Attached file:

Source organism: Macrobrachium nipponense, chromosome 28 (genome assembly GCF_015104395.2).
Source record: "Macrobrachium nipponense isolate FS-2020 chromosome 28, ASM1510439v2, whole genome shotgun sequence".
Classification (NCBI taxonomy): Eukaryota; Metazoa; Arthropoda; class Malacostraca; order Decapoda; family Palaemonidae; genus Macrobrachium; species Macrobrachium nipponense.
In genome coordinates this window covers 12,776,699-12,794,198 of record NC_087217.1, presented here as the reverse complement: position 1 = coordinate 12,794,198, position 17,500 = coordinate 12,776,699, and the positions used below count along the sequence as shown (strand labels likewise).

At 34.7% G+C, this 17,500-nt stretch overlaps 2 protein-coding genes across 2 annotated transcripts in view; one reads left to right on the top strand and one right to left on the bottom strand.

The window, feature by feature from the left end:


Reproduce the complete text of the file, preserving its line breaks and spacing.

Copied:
Source organism: Macrobrachium nipponense, chromosome 28 (genome assembly GCF_015104395.2).
Source record: "Macrobrachium nipponense isolate FS-2020 chromosome 28, ASM1510439v2, whole genome shotgun sequence".
Classification (NCBI taxonomy): Eukaryota; Metazoa; Arthropoda; class Malacostraca; order Decapoda; family Palaemonidae; genus Macrobrachium; species Macrobrachium nipponense.
In genome coordinates this window covers 12,776,699-12,794,198 of record NC_087217.1, presented here as the reverse complement: position 1 = coordinate 12,794,198, position 17,500 = coordinate 12,776,699, and the positions used below count along the sequence as shown (strand labels likewise).

At 34.7% G+C, this 17,500-nt stretch overlaps 2 protein-coding genes across 2 annotated transcripts in view; one reads left to right on the top strand and one right to left on the bottom strand.

The window, feature by feature from the left end: